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Jostling for Power May Disrupt Government ahead of Elections

By Messenger Staff
Tuesday, September 20
There is a lot of speculations in the Georgian media currently over the future prospects of the ruling power. The major issue is whether the ruling team will preserve its shape or split into segments creating different configurations.

There is anticipation that some kind of change is afoot. In a sense this anticipation is a hangover from previous experiences of previous governing bodies. As is known, Eduard Shevardnadze, finishing his second term as president, created a situation which led to the fragmentation of his team. A sense of competition facilitated the split. Today the situation is rather similar. Saakashvili's second term as president is expiring and changes are inevitable. Some analysts suggest that this situation will create a certain level of confrontation – exactly the type of competition that brought down Shevardnadze. Of course, the difference in this case is Saakashvili’s age. Former President Shevardnadze was doomed to leave politics, whereas Saakashvili is still young and he obviously will maintain one of the key positions in the country, most probably the prime minister’s post. According to the new amendments in the constitution the new president will not be the number one person in the country. Instead this will be the prime minister. There is another option as well – perhaps Saakashvili will prefer to become chair of parliament. Either way, Saakashvili will not be president after his term expires. As for possible candidates for president, mostly two names are being banded about. These are: Tbilisi Mayor, Gigi Ugulava, and the current chair of parliament, Davit Bakradze.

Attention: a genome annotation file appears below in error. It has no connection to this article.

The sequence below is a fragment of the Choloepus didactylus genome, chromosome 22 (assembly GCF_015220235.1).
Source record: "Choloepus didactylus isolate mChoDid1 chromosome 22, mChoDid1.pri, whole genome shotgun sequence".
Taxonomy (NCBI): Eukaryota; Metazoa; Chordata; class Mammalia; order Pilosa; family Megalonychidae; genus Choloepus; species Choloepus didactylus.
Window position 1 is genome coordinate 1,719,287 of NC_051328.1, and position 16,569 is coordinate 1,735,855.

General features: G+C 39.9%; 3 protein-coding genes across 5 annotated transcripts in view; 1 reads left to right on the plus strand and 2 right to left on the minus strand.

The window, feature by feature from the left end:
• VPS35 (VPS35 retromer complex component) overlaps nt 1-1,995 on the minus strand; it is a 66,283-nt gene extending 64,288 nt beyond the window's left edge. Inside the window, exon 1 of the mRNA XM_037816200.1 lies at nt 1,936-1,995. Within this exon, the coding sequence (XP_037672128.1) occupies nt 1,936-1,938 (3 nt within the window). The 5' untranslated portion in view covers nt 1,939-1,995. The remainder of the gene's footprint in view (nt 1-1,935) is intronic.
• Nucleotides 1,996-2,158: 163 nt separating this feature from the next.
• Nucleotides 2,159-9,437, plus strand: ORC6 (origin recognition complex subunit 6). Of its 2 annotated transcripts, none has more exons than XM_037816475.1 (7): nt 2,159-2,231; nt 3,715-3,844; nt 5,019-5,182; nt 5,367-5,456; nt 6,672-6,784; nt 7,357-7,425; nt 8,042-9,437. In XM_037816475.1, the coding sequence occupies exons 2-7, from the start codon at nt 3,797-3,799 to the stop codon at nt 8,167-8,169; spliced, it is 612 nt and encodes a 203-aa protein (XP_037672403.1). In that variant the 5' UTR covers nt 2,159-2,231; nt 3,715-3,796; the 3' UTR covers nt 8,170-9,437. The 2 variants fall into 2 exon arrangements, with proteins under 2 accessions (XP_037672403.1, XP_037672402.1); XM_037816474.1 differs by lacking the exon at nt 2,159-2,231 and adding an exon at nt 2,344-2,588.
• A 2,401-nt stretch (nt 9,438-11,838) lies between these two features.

Of course, Saakashvili and his team want to win the parliamentary elections next year with a majority. In this case, Saakashvili himself will move smoothly into another governing position and his team will secure the election of a new president with reduced powers. For the United National Movement this would be perfect harmony. But the Georgian population is not necessarily singing from the same song sheet. Questions continue to circulate over possible splits and challenges to the current ruling team prior to the elections. As well as what happened to Shevardnadze, prominent figures in the opposition remember the events only four years ago before the last parliamentary elections when the then chair of parliament, Nino Burjanadze, was shunted into the opposition as internal confrontation flared within the ruling party.

The current ruling power categorically denies the existence of such possibility. They claim that there is no desire for confrontation among the governing group. However, rumors and gossip suggest that something is stirring. The Georgian media permanently speculates about a possible government reshuffle and changes in certain important positions. The changes might touch the governors of different regions as well. Analysts note that President Saakashvili does not keep the governors of different regions for more than 2-3 years. Opposition representatives have thus concluded that Georgia is on the eve of serious change. The hope remains that everything will take place smoothly and Georgian interests will not be damaged by the upcoming changes, however that will depend on the depth and breadth of any change that emerges.